03 Oct 2022

McShea's Say - Weekly Column

Knock-out looms - and Jacks are not back!

McShea's Say - Weekly Column

I originally felt that there should or would be no inter-county football or hurling this year because of the impact of coronavirus and the potential impact of a relaxation in the common sense restrictions so excellently monitored by the government.

However, there is much to be proud of in the way our country dealt with the threat, but even at this stage there is a real sense that many younger people have become laid back in their approach to dealing with the discipline required and everybody hopes that this will not have a negative impact in the months ahead.

Every sports person is delighted with the prospect of seeing the return of club football, followed by the inter county game and yet again the people in Croke Park are to be commended for their professional and common sense approach to getting the show back on the road. It will be unique if the fixtures work out according to plan and allow the Football final take place on December 19.

It will be surreal to be heading to Dublin on the cusp of Christmas Day, but knowing the Donegal supporters and their great commitment to supporting the team, no one in the county will have any problem hitting the tar for “Croker “if their side make it to the final.

To even think of a football final two days before the shortest day of the year is hard to imagine.
The other real imponderable this time around is what type of numbers will be lucky enough to get a ticket for this final whether one's county is playing or not.

The capacity of Croke Park is 82,000 in normal circumstances, but no matter how well the virus is contained over the next few months, I will be very surprised if the attendance this year for both hurling and football is not capped at a figure of around 30,000.

A few people have asked me about how the Open Draw might suit Donegal and it is a difficult question to answer. No doubt Declan Bonner has one of the best panels of players in the country at his disposal, and for that reason they would be difficult to deal with if the qualifiers were still an option.

However, in knock out, whatever the sport, the weaker sides always have a chance in a two horse race, and winning a third Ulster on the trot is a real incentive, but a difficult proposition. Already the speculation has started about Tyrone’s visit to Ballybofey for Donegal’s opening defence of their Ulster title. But will the game take place in MacCumhaill Park?

No more than the All-Ireland, the restricted attendance at all championship games will be a real issue here, and some are already talking about this match going to Dublin.

One thing is for sure, no matter where this game takes place it will be a real battle. Donegal - Tyrone matches, particularly in championship football, take on a life of their own, and as the two dominant teams in the province for quite a while now, it is expected that this game will attract a very large attendance.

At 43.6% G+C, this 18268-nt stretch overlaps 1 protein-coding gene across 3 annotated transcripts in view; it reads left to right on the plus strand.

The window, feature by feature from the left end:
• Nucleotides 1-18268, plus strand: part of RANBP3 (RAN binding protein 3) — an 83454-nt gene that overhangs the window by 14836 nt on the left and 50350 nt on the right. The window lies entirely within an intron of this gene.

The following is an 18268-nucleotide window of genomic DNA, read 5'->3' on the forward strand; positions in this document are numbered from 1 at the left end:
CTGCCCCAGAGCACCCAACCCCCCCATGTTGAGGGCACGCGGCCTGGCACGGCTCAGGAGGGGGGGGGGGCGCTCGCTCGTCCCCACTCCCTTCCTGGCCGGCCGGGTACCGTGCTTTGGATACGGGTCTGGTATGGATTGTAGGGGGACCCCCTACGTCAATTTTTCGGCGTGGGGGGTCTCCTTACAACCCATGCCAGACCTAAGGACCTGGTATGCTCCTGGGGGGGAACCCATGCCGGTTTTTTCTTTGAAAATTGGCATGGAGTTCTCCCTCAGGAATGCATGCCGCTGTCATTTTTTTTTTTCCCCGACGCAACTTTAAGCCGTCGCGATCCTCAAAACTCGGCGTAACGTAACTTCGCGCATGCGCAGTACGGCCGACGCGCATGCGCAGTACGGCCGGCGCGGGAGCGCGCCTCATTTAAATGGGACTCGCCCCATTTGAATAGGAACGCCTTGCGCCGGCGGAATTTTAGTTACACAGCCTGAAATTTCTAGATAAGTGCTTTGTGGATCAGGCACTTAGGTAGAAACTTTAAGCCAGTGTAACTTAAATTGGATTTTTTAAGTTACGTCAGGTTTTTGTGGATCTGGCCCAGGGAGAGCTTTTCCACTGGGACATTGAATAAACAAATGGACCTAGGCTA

Another factor which may be relevant is this, if Tyrone were to lose to Donegal it could well be Mickey Harte’s last game in charge of his beloved county.
Mickey, who has the unique distinction of leading his county up the steps of the Hogan stand on three different occasions, may well believe that he has given his all to Tyrone, so that will be a huge factor in the minds of the Tyrone team as they approach this crunch and possibly defining game in this years bid for the Anglo Celt Cup.

Donegal are also not short of incentive this year as they strive for a third consecutive crown in succession, something that no side from the county has ever achieved.

One thing for sure is that this encounter has the potential to be the game of the championship, and there will be more than a little speculation in the build up to a match between two of the greatest rivals in modern football.

I remember in the seventies, 1974 in fact, when Dublin came from nowhere to win that year’s football final the war cry from the Hill was “The Jacks Are Back”.

Jack McCaffrey’s decision to take a year out, or maybe more, from playing is a serious blow to new Dublin manager Dessie Farrell and his team as they bid to win the elusive six-in-a-row this year.
For a 27 year old Mc Caffrey’s brilliance has seen him win a player of the year award, win the man of the match award in two All- Ireland finals, and four All- Star awards.
Jack was quite simply a wonderful footballer, and even when he was driving a dagger into your team's heart by flying up the pitch to take or make a crucial score he was a joy to watch. Even for a team with the talent that Dublin have Mc Caffrey’s loss to Dublin will be immense and every football fan in the country will be sorry to see him go.

This championship will be a poorer place without such a wonderful and unique talent. While uncertainty exists about Diarmuid Connolly’s position with Dublin at this time, if he is not involved it means that Dublin’s attempt to hold on to their title will be much more difficult than was envisaged before Jack Mc Caffrey’s decision to concentrate on his medical career this year.

While Dublin still have a solid nucleus of remarkably gifted players, it will be most interesting to see if they are still hungry for success, and even if they are, the loss of Jack Mc Caffrey will be hard to quantify.

For Farrell his biggest challenge in taking over from Jim Gavin was to convince his players, who had already pocketed five All-Ireland medals, that there were more to be picked up.

In creating history by winning the five-in- a- row they have seen and done it all, and it would be very easy for them to settle into a comfort zone.

Their wonderful record has ensured them of a permanent place in Dublin folklore. So Farrell in his first year at the helm in Dublin will I believe head into this championship with a mixture of excitement and trepidation.

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